Kevin Harvick wins at Phoenix in just second start for new team

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Kevin Harvick said he wanted to win as quickly as possible this season for his new team, Stewart Haas Racing.

It didn’t take long.

In just his second start driving the No. 4 SHR Chevrolet, Harvick won his record fifth Sprint Cup event at Phoenix International Raceway in Sunday’s The Profit on CNBC 500.

“This has been a great racetrack for us through the years before the repave, after the repave,” Harvick said. “I feel like when I come here with Trucks, Nationwide, Cup, these are the types of racetracks I was brought up on. We used to come here for the Copper Classic, the Winston West days.  This was our Daytona 500. It’s fun to come here. I feel like the flat track stuff is something that we’ve had a good knack at. Over the years, we’ve been able to race a lot of different series and spend a lot of time on this racetrack.  You learn and apply that race after race after race and hopefully you can learn something each week.”

It was Harvick’s second straight win at PIR, having also done so last November in his second-to-last race for Richard Childress Racing.

“This just solidifies so many things and so many decisions,” Harvick said, alluding to leaving RCR at the end of last season for SHR.

Even though he led the final 78 laps, a number of late restarts due to cautions caused Harvick some angst, especially with fourth-place finisher Joey Logano, who was the biggest thorn in Harvick’s side on those restarts.

“The 22 (Logano) was able to time the restarts and I knew he was going to take a shot down low,” Harvick said of the final restart. “Man, this is awesome.”

After finishing 13th in the season-opening Daytona 500, Harvick dominated Sunday’s race, leading 224 of the 312 laps in the 500-kilometer race.

“I’m just the lucky guy that gets to drive the car around the racetrack when they’re dialed in like they were today,” Harvick said. “Luckily, we were able to put it all together.”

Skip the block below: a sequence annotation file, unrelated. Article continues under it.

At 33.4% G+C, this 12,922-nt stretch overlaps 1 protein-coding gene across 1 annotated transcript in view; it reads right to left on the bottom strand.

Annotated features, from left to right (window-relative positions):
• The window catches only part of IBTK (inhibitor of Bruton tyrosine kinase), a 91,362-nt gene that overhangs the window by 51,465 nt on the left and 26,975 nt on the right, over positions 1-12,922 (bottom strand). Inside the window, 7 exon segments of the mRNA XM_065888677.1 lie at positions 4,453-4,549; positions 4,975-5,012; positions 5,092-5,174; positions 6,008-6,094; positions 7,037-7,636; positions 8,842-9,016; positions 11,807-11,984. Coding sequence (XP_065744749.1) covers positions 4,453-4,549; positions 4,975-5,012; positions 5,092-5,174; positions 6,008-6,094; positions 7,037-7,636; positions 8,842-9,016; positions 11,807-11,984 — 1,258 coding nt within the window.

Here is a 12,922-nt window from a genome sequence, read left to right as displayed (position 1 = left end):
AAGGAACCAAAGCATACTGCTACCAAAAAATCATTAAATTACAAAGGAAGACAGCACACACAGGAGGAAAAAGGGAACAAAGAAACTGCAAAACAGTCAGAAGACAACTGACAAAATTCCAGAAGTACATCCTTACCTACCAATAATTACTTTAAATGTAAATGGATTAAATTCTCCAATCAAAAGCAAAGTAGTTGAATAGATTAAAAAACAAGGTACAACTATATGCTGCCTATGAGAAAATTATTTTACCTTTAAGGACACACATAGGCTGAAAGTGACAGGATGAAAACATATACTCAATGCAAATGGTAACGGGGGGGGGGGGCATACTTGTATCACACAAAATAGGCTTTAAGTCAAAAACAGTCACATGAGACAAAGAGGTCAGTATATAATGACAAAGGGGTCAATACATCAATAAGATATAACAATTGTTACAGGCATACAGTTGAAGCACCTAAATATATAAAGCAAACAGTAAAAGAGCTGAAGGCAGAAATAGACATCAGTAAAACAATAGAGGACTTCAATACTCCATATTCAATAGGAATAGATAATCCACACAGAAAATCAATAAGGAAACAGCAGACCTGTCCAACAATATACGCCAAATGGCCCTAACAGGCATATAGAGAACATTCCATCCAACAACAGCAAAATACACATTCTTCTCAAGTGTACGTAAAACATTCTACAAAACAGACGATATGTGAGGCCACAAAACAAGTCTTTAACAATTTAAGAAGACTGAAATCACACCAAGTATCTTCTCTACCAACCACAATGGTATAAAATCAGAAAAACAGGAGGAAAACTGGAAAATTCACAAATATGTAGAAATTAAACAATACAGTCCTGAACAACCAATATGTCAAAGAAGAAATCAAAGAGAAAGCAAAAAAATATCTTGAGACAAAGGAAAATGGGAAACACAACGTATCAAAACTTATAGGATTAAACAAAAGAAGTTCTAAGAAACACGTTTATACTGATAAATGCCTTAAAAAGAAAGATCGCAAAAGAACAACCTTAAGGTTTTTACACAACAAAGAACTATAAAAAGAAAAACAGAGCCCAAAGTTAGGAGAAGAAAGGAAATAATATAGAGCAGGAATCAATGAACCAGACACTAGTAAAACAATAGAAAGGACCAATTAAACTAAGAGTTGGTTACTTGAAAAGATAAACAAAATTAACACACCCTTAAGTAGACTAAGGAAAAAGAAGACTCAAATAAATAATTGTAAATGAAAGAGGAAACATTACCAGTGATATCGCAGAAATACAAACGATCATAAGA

Logano led the second-most laps (71).

“The back of Kevin’s car says ‘Freaky Fast,’ and they weren’t lying,” Logano said. “It was freaky fast because he just drives away from me. … He’s got something really figured out here and knows what he needs from his race car and was able to deliver. I went to school behind him a little bit, learned a little bit but I didn’t have enough to beat him.”

It was the 24th win of Harvick’s 14-year Sprint Cup career, and qualifies him along with Daytona 500 winner Dale Earnhardt Jr. for this year’s reformatted Chase for the Sprint Cup.

Harvick, whose winning average was 134.524 mph, beat runnerup Earnhardt to the finish line by a margin of .060 seconds.

“We got running side-by-side for second, I just let Kevin get out a little too far,” Earnhardt said. “They did a great job all weekend. We ended up where I thought we should have finished. We were a little faster by the end, but they were stellar, impressive. We worked our butts off.”

Finishing third through 10th were Penske Racing teammates Brad Keselowski (who was also the pole-sitter) and Logano, Hendrick Motorsports teammates Jeff Gordon ad Jimmie Johnson, Ryan Newman, Carl Edwards, Kyle Busch and Jamie McMurray.

Of all the drivers that had the best chance to potentially catch Harvick at the end, Logano seemed to have the edge, but ultimately came up short.

“I tried really hard,” Logano said. “With the new points structure, a win means so much to get you into the Chase. I was sitting there third and I knew my restarts were really good all day and I was able to push him along.

“I wasn’t sure if I had enough to get three-wide and go for it, but on the last restart, you go for it, you’ve got nothing to lose. Third place doesn’t mean nothing today. … It just didn’t work out.”